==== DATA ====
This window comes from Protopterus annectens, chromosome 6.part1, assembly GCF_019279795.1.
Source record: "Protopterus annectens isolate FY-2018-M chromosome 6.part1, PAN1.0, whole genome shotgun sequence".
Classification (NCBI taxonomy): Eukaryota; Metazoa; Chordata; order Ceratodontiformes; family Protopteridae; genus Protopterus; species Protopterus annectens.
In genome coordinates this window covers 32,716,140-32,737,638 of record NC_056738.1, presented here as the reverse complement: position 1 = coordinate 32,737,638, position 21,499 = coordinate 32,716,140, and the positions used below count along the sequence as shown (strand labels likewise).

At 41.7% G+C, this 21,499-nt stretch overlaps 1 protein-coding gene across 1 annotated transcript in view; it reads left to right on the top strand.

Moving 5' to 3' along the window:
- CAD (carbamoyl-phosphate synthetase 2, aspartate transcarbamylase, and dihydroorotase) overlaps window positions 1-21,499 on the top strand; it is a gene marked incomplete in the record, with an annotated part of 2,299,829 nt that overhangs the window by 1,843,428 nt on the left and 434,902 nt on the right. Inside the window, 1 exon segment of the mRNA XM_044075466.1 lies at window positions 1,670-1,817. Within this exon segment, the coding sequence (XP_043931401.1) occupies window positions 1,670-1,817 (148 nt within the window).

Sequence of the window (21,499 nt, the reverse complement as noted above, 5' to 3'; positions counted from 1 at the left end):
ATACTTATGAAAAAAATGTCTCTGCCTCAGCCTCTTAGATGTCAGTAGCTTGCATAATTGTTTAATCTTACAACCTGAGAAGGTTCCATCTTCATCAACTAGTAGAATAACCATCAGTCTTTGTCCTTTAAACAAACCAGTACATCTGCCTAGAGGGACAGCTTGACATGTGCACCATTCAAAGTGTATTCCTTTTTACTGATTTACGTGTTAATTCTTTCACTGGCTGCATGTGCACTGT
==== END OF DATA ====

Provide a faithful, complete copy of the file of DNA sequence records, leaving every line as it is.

This window comes from Protopterus annectens, chromosome 6.part1, assembly GCF_019279795.1.
Source record: "Protopterus annectens isolate FY-2018-M chromosome 6.part1, PAN1.0, whole genome shotgun sequence".
Classification (NCBI taxonomy): Eukaryota; Metazoa; Chordata; order Ceratodontiformes; family Protopteridae; genus Protopterus; species Protopterus annectens.
In genome coordinates this window covers 32,716,140-32,737,638 of record NC_056738.1, presented here as the reverse complement: position 1 = coordinate 32,737,638, position 21,499 = coordinate 32,716,140, and the positions used below count along the sequence as shown (strand labels likewise).

At 41.7% G+C, this 21,499-nt stretch overlaps 1 protein-coding gene across 1 annotated transcript in view; it reads left to right on the top strand.

Moving 5' to 3' along the window:
- CAD (carbamoyl-phosphate synthetase 2, aspartate transcarbamylase, and dihydroorotase) overlaps window positions 1-21,499 on the top strand; it is a gene marked incomplete in the record, with an annotated part of 2,299,829 nt that overhangs the window by 1,843,428 nt on the left and 434,902 nt on the right. Inside the window, 1 exon segment of the mRNA XM_044075466.1 lies at window positions 1,670-1,817. Within this exon segment, the coding sequence (XP_043931401.1) occupies window positions 1,670-1,817 (148 nt within the window).

Sequence of the window (21,499 nt, the reverse complement as noted above, 5' to 3'; positions counted from 1 at the left end):
ATACTTATGAAAAAAATGTCTCTGCCTCAGCCTCTTAGATGTCAGTAGCTTGCATAATTGTTTAATCTTACAACCTGAGAAGGTTCCATCTTCATCAACTAGTAGAATAACCATCAGTCTTTGTCCTTTAAACAAACCAGTACATCTGCCTAGAGGGACAGCTTGACATGTGCACCATTCAAAGTGTATTCCTTTTTACTGATTTACGTGTTAATTCTTTCACTGGCTGCATGTGCACTGT